How could Europe’s leaders have “allowed the First World War to happen, then continued it for four more years?”by Bronwen Maddox / October 17, 2013 / Leave a comment
General JC Campbell, VC, addresses 137th Brigade from the entrance to the Riqueval Tunnel near Bellicourt, France, 2 October 1918 © Imperial War Museums
The battlefields of the Somme are little more than an hour’s drive from Calais, one reason why so many of those who set out on the sombre tour of the memorials are British. After all, the seven-day bombardment which preceded the 1st July 1916 assault on the German lines—the worst day in the history of the British army—could be heard in Kent and in Hampstead. Memoirs are full of accounts of British soldiers on leave being stricken to silence, transported so quickly back to the world of armchairs, newspapers, hot meals, and a family utterly uncomprehending of the lice, disease and constant fear of shells of those in the trenches.
Ahead of next year’s centenary of the start of the war, and the four years of commemorations which will follow, the understated but well-established memorial trail (the “Circuit de Souvenir”) which loops across the 450 miles of the Western Front, is preparing for a swell of visitors. The high chalk downs which rise above the River Somme are now farmed into neat, 10-acre fields of wheat, but the slopes are punctuated with clusters of white crosses at odd angles, soldiers buried where they fell; many-fingered signposts, adorned with red poppy symbols, point the way to the hundreds of cemeteries from the war, some up dirt farm tracks. Those who run the ceremony at the Menin Gate at Ypres in Flanders, where every evening at 8pm since 1928 the Last Post has been sounded, think that thousands may assemble over the next few summers.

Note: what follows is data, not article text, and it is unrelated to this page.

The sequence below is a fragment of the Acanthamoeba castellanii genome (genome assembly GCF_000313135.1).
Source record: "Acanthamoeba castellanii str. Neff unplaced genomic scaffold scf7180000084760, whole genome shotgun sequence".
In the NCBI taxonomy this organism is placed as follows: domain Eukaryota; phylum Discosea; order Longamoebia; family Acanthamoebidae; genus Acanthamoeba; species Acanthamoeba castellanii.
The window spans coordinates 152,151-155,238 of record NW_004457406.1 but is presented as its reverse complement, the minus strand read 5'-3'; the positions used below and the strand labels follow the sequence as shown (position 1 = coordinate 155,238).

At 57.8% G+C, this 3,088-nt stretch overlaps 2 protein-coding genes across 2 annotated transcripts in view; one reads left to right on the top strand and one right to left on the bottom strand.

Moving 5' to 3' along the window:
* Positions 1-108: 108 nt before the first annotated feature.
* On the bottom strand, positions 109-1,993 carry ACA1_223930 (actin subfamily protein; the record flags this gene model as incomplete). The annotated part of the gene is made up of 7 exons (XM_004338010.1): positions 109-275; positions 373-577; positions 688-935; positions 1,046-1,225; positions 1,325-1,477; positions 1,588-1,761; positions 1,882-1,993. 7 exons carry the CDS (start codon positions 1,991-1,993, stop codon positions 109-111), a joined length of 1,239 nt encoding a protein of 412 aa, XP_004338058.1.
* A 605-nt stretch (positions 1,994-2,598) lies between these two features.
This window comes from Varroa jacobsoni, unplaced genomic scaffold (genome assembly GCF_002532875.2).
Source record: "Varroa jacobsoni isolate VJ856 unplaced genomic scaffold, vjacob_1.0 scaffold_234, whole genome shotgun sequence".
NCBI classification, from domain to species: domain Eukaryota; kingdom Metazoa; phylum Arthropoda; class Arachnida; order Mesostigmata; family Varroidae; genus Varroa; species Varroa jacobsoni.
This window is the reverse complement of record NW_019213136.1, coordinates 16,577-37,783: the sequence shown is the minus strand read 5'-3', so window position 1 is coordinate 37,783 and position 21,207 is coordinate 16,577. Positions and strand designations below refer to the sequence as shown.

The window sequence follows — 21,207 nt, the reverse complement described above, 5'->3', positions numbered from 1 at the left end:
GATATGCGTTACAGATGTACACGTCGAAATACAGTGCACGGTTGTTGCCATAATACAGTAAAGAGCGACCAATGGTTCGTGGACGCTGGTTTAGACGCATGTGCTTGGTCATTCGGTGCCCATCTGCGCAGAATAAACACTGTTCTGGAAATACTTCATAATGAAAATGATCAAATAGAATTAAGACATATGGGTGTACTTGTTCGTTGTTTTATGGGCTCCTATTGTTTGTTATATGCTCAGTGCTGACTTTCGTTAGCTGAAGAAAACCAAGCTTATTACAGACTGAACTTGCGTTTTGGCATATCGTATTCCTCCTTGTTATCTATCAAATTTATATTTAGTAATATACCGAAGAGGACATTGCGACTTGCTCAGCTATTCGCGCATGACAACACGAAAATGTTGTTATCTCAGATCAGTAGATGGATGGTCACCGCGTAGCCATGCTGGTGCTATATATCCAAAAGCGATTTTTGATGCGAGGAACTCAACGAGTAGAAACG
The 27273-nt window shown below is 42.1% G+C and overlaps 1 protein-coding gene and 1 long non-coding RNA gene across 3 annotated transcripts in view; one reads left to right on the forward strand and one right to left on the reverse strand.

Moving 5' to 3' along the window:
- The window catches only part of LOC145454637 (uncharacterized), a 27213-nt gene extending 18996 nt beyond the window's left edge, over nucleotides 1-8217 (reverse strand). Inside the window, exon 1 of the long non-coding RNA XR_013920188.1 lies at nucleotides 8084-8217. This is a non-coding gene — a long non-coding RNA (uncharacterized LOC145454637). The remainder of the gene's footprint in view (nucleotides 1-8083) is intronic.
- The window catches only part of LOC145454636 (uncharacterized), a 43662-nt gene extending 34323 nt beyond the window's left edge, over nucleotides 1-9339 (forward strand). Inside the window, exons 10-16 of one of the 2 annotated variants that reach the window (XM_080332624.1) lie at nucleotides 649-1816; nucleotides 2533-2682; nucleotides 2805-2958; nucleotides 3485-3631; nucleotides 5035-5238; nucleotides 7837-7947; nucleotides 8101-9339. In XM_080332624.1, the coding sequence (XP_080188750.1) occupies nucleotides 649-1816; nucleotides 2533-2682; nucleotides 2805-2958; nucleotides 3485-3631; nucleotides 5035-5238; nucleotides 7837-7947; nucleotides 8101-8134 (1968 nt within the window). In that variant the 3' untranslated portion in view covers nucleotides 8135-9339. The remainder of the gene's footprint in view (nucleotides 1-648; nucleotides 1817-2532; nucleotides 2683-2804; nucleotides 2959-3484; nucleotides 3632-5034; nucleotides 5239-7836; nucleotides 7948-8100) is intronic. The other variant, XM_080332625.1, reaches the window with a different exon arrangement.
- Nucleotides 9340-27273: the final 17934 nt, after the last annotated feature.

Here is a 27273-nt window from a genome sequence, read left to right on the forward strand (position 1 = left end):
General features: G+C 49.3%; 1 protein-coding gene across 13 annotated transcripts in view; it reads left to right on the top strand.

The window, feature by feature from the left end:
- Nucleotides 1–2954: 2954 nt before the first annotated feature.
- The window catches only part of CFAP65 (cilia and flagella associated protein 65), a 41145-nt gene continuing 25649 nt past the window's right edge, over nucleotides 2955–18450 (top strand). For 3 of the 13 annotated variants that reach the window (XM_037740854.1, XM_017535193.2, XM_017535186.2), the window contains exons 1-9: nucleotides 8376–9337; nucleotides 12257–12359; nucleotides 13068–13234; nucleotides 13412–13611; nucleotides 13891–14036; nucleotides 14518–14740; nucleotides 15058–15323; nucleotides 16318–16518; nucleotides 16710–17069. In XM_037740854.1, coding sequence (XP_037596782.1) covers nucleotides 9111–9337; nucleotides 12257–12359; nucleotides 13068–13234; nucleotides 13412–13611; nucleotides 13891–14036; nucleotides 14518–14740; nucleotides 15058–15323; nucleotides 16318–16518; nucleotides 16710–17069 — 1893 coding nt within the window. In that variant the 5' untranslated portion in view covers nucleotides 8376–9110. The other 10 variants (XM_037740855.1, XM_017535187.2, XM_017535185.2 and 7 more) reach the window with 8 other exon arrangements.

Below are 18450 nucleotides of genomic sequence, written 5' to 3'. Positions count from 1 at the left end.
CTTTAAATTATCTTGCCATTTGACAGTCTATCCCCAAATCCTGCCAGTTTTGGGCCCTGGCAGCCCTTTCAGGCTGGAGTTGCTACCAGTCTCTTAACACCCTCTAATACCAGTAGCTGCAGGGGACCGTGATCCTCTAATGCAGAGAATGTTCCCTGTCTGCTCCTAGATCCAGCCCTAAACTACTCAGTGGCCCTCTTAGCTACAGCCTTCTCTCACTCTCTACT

But after that? Will the memory of the Great War fade, as the stories move beyond immediate family history? The last surviving British soldier, Harry Patch, died in July 2009, aged 111. Afghanistan and Iraq appear to have made Britain once again more conscious of death and sacrifice during war, judging by the greater numbers gathering for Remembrance Day. But equivocation over how we should commemorate the centenary reflects the uncertainty about what will be remembered of the war that shaped modern Europe, and the continuing debate about what judgements should now be made. In October, Jeremy Paxman, the broadcaster and the author of one of the books reviewed here, criticised comments made by the Prime Minister over the anniversary of the war. David Cameron called for a commemoration “like the Diamond Jubilee celebrations”; Paxman said that “only a moron would ‘celebrate’ the war.”
Publishers have poured out books ahead of the centenary. The best of these address with sophistication, passion and some new material the central questions that have dominated debate for a century. There are, in essence, three questions. The first, which has attracted most academic research, is about the causes of the war, and whether Germany bore moral responsibility—as Article 231 of the 1919 Versailles Peace Treaty had it. The second is about the military decisions that left a total of around 10m soldiers dead and twice as many wounded, as each side, for four years, tried to break the stalemate of the Western Front. This is at the heart of recent disputes about whether commemorations—and school lessons—lean too much towards the “war poets” accusation that commanders dispensed stupidly and casually with the lives of those they sent to the front; that British Tommies, and their counterparts brought from across the British empire to fight, were “lions led by donkeys.” The third is about the aftermath—about how much of modern life should be traced back to the cataclysm that shattered Edwardian Britain, about the legacy of the terms of the peace, and about whether the loss of life was worth it.